Small businesses fail for a number of different reasons but, fortunately, they don’t fail as often as you may think. Contrary to popular belief, most small businesses don’t all fail within their first five years. Recent statistics suggest that about 70% of small businesses survive their first two years and subsequently just over half survive the first five years.
What keeps a small business running? Innovation and the gall to be bold. To be more specific, here are a few of the ways you can maximize your chances of your small business not only surviving but flourishing:
Get your finances in order.
Nothing is more important to a small business than staying on top of your finances. This should be one of your principal focuses upon launching and in looking for an accountant you should take care to scout for people who have experience working with small businesses. Often times you will get a better rate and will be partnering with someone who considers themselves part of your business team.
Make yourself lighter.
Unless you’re engaged in some form of manufacturing or industrial work don’t have a centralized office. Have your employees work remotely and conference electronically. Not only will this save you money on overhead, it will save your employees money on gasoline costs. Real time communications have advanced to the point where it makes a lot of sense for small businesses with less than a dozen employees to work from home.
Use social media to promote yourself…and not just Facebook.
Social media is small businesses’ secret weapon. You can use social media to break into new markets and target a niche audience. You can also use location-based marketing campaigns on Foursquare and Gowalla to crowdsource consumers for constructive feedback and to create brand ambassadors.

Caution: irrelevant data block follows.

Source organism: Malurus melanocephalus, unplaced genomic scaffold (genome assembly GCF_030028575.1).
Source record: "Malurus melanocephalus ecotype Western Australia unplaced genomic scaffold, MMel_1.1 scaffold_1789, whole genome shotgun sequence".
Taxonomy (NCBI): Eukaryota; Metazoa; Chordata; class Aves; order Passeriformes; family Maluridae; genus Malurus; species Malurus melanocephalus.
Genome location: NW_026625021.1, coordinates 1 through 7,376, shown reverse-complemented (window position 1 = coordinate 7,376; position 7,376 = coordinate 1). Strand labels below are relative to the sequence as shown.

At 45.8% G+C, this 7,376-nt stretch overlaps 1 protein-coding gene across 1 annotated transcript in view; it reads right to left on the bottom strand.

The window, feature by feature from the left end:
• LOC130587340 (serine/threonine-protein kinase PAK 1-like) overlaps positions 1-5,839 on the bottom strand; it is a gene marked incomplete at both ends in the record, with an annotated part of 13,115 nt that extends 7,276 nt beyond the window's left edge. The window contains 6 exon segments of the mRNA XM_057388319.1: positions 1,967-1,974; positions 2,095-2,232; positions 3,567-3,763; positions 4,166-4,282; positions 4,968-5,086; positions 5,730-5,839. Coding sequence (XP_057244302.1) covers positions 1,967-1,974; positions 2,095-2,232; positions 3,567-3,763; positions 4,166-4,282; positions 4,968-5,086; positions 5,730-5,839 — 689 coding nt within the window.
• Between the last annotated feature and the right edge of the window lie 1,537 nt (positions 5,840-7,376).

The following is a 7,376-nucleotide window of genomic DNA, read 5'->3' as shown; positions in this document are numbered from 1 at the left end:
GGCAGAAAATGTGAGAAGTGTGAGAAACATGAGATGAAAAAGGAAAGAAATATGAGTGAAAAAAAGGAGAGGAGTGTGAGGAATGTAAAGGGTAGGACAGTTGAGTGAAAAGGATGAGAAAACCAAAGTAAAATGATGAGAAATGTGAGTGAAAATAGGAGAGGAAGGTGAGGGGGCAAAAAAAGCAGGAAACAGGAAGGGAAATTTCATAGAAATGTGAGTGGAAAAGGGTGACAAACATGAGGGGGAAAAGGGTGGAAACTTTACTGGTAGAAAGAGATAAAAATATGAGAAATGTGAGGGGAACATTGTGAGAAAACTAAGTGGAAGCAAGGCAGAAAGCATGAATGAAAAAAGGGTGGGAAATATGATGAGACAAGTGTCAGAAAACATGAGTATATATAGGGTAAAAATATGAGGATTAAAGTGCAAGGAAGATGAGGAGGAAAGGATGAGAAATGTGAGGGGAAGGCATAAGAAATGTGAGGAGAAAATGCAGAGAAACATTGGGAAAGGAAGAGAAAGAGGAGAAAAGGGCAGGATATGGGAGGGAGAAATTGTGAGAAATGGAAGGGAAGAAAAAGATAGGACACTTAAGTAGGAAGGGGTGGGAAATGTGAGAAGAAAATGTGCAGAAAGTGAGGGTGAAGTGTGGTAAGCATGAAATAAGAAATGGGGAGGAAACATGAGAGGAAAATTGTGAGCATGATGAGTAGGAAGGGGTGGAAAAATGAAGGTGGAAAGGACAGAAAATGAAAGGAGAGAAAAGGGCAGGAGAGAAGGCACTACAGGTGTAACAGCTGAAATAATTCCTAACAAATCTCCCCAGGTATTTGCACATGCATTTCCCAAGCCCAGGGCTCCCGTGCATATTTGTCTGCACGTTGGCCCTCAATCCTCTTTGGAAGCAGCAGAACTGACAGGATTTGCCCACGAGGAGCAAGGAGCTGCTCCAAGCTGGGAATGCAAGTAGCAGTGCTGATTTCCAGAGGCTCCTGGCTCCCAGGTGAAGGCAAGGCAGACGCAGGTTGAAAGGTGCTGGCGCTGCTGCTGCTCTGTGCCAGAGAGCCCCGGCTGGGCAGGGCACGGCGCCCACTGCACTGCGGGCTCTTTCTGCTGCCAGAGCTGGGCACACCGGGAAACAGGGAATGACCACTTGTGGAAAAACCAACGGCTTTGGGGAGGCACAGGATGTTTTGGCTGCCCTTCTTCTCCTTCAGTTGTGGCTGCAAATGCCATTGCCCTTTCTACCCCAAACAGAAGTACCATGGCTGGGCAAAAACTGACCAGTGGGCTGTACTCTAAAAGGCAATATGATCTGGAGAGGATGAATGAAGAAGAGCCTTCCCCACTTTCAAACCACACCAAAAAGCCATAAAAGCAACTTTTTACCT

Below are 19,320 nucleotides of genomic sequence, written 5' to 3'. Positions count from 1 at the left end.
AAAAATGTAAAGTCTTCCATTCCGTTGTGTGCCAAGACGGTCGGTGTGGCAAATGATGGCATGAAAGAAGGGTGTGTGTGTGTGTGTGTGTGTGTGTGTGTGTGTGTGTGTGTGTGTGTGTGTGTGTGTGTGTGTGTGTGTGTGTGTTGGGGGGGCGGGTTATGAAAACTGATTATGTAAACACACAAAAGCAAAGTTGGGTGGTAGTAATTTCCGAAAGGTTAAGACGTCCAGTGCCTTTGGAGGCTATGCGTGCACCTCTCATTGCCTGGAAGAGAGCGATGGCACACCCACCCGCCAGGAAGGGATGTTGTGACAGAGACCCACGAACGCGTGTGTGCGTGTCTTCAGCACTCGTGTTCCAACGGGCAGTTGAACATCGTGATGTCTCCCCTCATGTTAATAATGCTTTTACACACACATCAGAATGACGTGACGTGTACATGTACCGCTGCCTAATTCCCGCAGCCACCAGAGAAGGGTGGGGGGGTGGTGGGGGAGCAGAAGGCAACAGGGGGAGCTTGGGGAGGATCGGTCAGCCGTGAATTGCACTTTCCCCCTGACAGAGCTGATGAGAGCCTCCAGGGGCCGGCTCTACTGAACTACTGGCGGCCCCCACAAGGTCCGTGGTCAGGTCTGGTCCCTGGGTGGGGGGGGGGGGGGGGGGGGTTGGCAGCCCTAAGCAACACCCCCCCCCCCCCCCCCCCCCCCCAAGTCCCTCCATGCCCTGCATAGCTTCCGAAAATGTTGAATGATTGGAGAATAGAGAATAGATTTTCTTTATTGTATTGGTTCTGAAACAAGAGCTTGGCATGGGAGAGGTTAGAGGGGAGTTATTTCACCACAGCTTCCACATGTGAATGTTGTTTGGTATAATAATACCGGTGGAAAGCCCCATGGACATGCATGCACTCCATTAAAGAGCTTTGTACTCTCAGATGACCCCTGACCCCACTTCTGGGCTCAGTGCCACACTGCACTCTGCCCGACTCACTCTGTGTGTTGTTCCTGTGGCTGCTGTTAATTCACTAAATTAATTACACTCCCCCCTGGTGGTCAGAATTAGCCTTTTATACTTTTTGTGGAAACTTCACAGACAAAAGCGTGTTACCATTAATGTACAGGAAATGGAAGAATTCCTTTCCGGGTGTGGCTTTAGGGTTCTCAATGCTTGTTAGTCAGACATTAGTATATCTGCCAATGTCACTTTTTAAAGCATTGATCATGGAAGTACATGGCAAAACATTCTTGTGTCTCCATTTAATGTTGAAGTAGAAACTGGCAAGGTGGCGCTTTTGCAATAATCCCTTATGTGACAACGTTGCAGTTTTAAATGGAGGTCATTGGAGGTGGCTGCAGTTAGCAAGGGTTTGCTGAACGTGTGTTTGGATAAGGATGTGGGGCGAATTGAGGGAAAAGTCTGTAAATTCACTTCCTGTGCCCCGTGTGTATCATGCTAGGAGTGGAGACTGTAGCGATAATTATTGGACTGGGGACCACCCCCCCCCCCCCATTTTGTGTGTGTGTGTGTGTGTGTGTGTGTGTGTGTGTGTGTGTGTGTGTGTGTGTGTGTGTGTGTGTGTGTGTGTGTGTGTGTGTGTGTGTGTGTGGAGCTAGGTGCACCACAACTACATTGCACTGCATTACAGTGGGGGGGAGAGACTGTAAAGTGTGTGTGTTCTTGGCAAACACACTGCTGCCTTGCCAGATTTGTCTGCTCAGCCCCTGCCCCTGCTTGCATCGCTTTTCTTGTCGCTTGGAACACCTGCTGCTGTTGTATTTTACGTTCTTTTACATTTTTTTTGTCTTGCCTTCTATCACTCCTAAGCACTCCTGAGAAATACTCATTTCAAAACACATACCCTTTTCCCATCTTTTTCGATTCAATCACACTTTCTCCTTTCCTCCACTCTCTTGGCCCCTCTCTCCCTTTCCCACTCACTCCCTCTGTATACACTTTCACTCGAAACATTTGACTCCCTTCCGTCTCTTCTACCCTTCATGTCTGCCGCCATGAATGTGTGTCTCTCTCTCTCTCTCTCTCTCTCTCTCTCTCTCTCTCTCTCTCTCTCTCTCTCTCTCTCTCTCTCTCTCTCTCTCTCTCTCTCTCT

Invest in cloud services.
Instead of spending exorbitant amounts of your capital on software, hardware, and expensive infrastructure, look for services that can store, secure, and synchronize your files online. Not only is it cheaper and, in many cases, more safe than traditional data storage options, it facilitates real time communications and often improves your Internet network speeds. 60% of small businesses declare bankruptcy due to data loss. Cloud services can help you to be in the 40%.
These are just a few of the ways new small businesses can optimize their productivity and maximize their chances of surviving their first five years and beyond. And remember, it’s not just about survival, it’s about growth!
Today’s Guest Post was provided by Samantha Peters. Samantha is an active blogger who enjoys writing about topics of interest to entrepreneurs and small businesses. In addition to blogging, Sam provides advice for small business owners.